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Generic .gitignore file for FoxPro development. Excludes files typically not part of the checked in source code

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foxGitIgnore contains two different templates that work for different types of development. First find out which of the two sections better describes your working style.


You are the only developer on this project or you are part of a team, but all of you work in the same network folder. You use git to maintain a linear history of your work and/or as a mean to backup your working folder to a remote location. You regularly check-in the current state. You might or might not use a hosted git service such as github, bitbucket or gitlab.

If you take a graphical look at your commit history, you see a long line of commits. You are not using any merge commits.

Your goal is to maintain an exact copy of the working folder in git. You use git to view the differences you made over a period of time, to roll back to the last working version if your current approach turns out not to be working, and from time to time you want to go back to an older version of your entire working folder to reproduce bugs.

To accomplish this goal you keep as much of the binary files in git. You are not using any tooling to facilitate merging. After you cloned a repository, you want to instantly be able to build the project.

You are part of a team with each team member having their own copy of the working folder. Or, you are a single developer who is using git branches to separate different features, switch between different tickets or test various approaches.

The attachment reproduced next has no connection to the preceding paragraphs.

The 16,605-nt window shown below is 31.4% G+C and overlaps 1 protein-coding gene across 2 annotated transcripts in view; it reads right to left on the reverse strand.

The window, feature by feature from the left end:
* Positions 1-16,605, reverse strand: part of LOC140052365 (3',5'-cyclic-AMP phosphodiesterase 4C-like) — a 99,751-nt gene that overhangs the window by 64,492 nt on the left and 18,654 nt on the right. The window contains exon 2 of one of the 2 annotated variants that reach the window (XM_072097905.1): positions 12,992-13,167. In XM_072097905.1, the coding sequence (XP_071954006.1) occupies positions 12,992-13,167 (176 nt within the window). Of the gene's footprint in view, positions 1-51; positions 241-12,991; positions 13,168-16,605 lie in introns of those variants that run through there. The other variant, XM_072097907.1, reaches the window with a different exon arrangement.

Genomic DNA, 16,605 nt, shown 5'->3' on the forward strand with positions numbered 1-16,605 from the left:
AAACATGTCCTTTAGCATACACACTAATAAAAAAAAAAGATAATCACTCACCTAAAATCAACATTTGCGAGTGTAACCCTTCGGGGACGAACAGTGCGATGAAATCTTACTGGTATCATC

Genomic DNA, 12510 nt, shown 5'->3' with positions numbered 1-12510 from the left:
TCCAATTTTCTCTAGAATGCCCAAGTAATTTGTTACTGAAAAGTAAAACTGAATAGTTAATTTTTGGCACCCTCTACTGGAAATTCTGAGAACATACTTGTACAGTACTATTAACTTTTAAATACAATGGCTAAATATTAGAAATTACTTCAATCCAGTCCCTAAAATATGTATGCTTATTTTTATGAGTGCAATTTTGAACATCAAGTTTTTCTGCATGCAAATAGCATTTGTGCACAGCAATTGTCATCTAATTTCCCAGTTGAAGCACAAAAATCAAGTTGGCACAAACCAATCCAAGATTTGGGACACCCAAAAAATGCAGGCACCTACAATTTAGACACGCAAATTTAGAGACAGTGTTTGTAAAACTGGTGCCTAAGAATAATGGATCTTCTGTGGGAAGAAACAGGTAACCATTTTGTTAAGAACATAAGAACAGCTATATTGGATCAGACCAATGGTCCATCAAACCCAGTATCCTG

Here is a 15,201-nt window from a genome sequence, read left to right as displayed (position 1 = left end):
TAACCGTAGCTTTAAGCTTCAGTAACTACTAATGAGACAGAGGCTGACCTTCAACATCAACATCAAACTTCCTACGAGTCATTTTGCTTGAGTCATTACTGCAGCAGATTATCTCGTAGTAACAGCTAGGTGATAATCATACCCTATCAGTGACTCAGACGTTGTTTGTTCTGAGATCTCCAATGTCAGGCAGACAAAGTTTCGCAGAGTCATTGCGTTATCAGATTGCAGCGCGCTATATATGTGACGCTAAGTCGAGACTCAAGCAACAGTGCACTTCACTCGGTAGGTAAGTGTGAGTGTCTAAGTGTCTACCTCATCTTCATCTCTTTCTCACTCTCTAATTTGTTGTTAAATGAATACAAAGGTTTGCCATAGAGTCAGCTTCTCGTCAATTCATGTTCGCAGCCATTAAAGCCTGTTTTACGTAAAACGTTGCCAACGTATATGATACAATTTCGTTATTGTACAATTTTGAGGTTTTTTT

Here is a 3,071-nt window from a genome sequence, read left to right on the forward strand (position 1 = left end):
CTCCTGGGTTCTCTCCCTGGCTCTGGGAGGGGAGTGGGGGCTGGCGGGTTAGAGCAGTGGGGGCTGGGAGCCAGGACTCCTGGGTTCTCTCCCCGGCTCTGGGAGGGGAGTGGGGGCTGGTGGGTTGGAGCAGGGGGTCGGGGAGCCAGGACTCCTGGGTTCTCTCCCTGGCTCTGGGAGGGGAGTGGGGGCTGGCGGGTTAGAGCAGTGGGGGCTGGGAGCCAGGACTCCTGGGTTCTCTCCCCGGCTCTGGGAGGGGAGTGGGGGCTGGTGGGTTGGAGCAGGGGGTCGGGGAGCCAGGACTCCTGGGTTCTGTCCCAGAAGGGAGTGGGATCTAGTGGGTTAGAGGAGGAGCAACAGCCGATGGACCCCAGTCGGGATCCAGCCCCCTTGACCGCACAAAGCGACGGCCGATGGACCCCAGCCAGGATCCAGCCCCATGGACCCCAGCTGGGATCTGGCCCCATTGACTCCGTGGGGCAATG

Your graphical commit history resembles a public transport map with multiple lines going parallel merging in various directions.

You use tooling such as TwoFox or FoxBin2Prg to maintain textual versions of all VFP binary files. You perform a binary-text and text-binary conversion before updating the repository. Work of others or your own work from different branches gets frequently merged into other branches and the main branch (formerly known as the master branch).

Because binary files cannot easily be merged and because you need a single source of truth in the repository to reliably merge code, you only maintain a text version of your binary files in the repository that can be converted both ways. You do not keep binaries or old style SCCTEXT files in the repository.


Decide which one of the two files you need. Copy the file into your working folder and rename to ".gitignore" by removing the extra extension, then add all project specific exclusions at the end.

Alternative approaches

These two .gitignore files are based on the approach to exclude what definitely should not be in the repository and include anything else. When you add a new file that is not in the exclusion list, you will see this as an unversioned or unstaged file in your working folder (the exact description depends on the git client you use). You can then decide whether this new file is something that must go into the repository or should remain outside.

Adding a new file type to the repository is a rare occurrence in the life-cycle of a project. This approach ensures that new files types will not go unnoticed. You do not have to remember what the process is because the existence of the file will remind you that you have to make a decision.

Lutz Scheffler uses a different approach in FoxBin2Prg. He excludes everything by default and only includes what has to go into the repository. The advantage of this approach is that you do not have to modify the .gitignore file when you introduce new file types that should stay out of the repository.


Generic .gitignore file for FoxPro development. Excludes files typically not part of the checked in source code






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